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If you or someone else is having severe trouble breathing, call triple zero (000) immediately and ask for an ambulance.

Key facts

  • Emphysema is one of a group of lung conditions known as chronic obstructive pulmonary disease (COPD).
  • It causes shortness of breath that gets worse and affects more of your daily activities over time.
  • It is most often caused by smoking.
  • Quitting smoking is the best way to slow down the worsening of your symptoms.
  • Emphysema can be managed with inhaled medicines and a pulmonary rehabilitation program.

What is emphysema?

Emphysema is a long-term lung condition. It is one of several lung conditions that, as a group, are known as chronic obstructive pulmonary disease (COPD).

Your lungs are made up of many little air sacs, called alveoli. In people with emphysema, the walls of the alveoli are damaged. This causes the small airways in your lungs to collapse when you breathe out. This makes it hard for air to flow into your lungs and even harder for it to flow out.

The damage also makes the alveoli become bigger and less elastic. Over time, your lung tissue becomes stiff and cannot take oxygen into your body as effectively.

Subcutaneous emphysema

You may have heard the term ‘subcutaneous emphysema’. This refers to air getting in under your skin, making it feel crackly when you press on it. It is not necessarily related to lung emphysema.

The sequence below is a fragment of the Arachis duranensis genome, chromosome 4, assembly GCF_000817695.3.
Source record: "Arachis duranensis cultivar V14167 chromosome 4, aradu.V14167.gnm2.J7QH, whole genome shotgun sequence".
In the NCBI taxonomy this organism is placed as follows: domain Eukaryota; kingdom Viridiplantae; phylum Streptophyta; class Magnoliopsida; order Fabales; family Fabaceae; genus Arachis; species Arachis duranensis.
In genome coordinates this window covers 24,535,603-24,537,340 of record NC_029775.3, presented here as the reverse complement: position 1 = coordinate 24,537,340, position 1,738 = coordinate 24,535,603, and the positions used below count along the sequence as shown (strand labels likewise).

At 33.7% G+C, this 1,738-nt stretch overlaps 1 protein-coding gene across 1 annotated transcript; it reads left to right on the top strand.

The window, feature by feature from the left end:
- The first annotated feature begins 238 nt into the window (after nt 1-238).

What are the symptoms of emphysema?

The symptoms of emphysema depend on how severe the underlying lung damage has become.

People with emphysema are often short of breath. As the damage progresses, the periods of breathlessness become more frequent. It becomes harder to do everyday activities or to exercise. Your breathing becomes easier when you rest. Eventually you might become short of breath even after very little physical activity.

People with emphysema may also have:

  • a persistent cough
  • phlegm
  • wheezing
  • weight loss
  • muscle weakness

At times, your symptoms may get worse suddenly. This is known as an exacerbation of COPD. Exacerbations are often caused by respiratory (lung) infections.

CHECK YOUR SYMPTOMS — Use the Symptom Checker and find out if you need to seek medical help.

What causes emphysema?

The most common cause of emphysema is smoking. One in every 4 or 5 people who smoke will develop COPD. You are still at risk if you have smoked in the past.

A very small number of people get emphysema because they inherited a faulty gene. This is called alpha-1 antitrypsin deficiency. It means they are missing a protein that normally helps to keep the air sacs of the lungs healthy.

Other causes of emphysema include:

  • passive smoking — including if your parents smoked when you were young
  • exposure to industrial dust and chemicals
  • exposure to air pollution

Whatever the cause, smoking makes emphysema worse.

When should I see my doctor?

See your doctor if you have symptoms or an exacerbation of COPD, such as: